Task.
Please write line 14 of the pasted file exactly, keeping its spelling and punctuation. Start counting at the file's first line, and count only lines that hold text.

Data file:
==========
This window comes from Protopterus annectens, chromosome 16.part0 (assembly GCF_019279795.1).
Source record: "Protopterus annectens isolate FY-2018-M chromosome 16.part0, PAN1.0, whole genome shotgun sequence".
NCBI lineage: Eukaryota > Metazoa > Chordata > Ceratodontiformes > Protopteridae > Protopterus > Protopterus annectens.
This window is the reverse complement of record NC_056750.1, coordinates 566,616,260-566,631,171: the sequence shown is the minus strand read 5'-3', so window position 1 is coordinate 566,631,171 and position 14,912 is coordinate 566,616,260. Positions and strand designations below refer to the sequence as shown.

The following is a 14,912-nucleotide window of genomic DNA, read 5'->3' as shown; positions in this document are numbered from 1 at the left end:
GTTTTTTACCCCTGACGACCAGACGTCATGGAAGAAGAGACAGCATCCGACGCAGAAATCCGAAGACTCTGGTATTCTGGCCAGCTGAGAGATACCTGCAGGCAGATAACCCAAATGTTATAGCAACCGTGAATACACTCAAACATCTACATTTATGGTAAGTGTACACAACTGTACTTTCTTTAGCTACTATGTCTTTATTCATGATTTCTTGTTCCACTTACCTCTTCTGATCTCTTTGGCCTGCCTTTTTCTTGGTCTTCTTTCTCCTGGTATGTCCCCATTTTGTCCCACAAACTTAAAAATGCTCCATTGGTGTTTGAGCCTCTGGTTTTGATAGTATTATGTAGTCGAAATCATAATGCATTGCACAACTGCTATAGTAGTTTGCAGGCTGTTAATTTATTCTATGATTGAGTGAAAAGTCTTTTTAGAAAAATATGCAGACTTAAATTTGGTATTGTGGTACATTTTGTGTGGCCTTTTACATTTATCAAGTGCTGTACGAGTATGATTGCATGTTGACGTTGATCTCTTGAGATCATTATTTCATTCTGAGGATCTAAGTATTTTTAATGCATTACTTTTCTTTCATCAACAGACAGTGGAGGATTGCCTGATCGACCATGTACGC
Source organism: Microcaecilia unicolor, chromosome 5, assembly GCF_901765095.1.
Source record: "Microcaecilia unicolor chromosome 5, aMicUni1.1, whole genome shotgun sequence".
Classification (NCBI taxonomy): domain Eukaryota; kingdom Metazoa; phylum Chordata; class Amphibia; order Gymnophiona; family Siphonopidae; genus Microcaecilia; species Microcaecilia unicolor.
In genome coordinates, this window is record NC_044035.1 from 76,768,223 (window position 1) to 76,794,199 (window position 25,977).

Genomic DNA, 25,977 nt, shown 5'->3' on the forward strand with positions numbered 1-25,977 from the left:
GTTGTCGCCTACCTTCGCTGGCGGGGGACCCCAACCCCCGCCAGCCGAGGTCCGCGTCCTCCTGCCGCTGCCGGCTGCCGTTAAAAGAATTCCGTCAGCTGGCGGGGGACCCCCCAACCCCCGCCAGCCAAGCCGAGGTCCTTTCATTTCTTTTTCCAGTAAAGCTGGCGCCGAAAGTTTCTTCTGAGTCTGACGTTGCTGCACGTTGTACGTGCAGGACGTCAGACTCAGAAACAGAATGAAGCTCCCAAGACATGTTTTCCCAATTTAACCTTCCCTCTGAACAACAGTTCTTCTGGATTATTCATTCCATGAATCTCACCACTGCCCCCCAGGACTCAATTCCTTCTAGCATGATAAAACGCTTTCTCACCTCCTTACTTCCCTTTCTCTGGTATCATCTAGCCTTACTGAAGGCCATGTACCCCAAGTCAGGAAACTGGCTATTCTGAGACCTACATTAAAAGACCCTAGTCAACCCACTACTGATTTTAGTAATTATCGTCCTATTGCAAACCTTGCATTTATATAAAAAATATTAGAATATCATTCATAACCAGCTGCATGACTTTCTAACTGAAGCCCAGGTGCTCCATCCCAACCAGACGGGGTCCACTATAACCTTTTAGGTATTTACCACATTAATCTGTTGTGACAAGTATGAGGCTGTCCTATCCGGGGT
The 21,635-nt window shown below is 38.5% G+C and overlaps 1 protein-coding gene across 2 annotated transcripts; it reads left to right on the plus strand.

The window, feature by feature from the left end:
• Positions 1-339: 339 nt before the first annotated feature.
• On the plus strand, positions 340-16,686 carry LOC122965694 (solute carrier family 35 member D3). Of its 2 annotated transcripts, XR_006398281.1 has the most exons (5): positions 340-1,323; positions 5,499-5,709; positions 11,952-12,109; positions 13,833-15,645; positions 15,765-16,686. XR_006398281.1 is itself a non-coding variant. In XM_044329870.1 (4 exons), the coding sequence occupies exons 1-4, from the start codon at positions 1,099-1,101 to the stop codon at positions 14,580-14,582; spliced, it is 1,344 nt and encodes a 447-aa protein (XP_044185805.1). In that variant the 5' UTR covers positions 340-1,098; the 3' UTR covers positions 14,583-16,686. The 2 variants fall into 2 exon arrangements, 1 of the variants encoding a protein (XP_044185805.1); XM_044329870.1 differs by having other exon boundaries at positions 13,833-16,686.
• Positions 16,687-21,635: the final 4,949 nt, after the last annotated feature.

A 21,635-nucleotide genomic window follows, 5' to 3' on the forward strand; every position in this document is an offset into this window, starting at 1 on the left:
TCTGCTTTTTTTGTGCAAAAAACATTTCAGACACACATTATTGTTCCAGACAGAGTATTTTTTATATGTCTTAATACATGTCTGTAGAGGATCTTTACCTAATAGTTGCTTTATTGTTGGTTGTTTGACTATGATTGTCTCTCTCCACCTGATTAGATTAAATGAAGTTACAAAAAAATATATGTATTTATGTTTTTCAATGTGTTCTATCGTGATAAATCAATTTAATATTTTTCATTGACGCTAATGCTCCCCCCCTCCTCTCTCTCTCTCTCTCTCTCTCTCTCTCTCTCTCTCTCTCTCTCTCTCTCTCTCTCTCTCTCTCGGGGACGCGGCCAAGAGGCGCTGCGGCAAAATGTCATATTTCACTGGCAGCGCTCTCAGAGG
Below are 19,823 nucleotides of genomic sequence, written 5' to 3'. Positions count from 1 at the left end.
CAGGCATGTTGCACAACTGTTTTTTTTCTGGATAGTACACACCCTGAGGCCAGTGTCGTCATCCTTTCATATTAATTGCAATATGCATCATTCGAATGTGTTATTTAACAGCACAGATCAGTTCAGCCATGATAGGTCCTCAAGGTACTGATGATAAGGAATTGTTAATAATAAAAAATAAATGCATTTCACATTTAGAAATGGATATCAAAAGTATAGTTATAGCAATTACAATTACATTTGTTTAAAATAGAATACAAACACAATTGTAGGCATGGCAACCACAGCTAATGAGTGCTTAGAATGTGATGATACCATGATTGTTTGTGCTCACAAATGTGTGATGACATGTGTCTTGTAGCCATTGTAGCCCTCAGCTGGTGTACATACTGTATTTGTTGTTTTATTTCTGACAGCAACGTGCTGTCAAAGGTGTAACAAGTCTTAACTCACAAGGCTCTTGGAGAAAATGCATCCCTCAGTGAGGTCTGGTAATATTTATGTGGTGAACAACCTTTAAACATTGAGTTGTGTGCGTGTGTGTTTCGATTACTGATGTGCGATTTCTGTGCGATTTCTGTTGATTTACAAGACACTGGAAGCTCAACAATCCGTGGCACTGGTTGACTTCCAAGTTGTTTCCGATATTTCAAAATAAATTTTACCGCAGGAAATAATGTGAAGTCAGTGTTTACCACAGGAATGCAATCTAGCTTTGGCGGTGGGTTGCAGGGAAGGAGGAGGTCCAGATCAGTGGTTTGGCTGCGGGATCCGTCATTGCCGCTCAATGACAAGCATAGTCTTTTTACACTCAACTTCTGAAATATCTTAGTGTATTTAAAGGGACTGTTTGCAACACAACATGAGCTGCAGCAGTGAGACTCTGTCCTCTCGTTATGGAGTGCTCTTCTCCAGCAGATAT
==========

The window, feature by feature from the left end: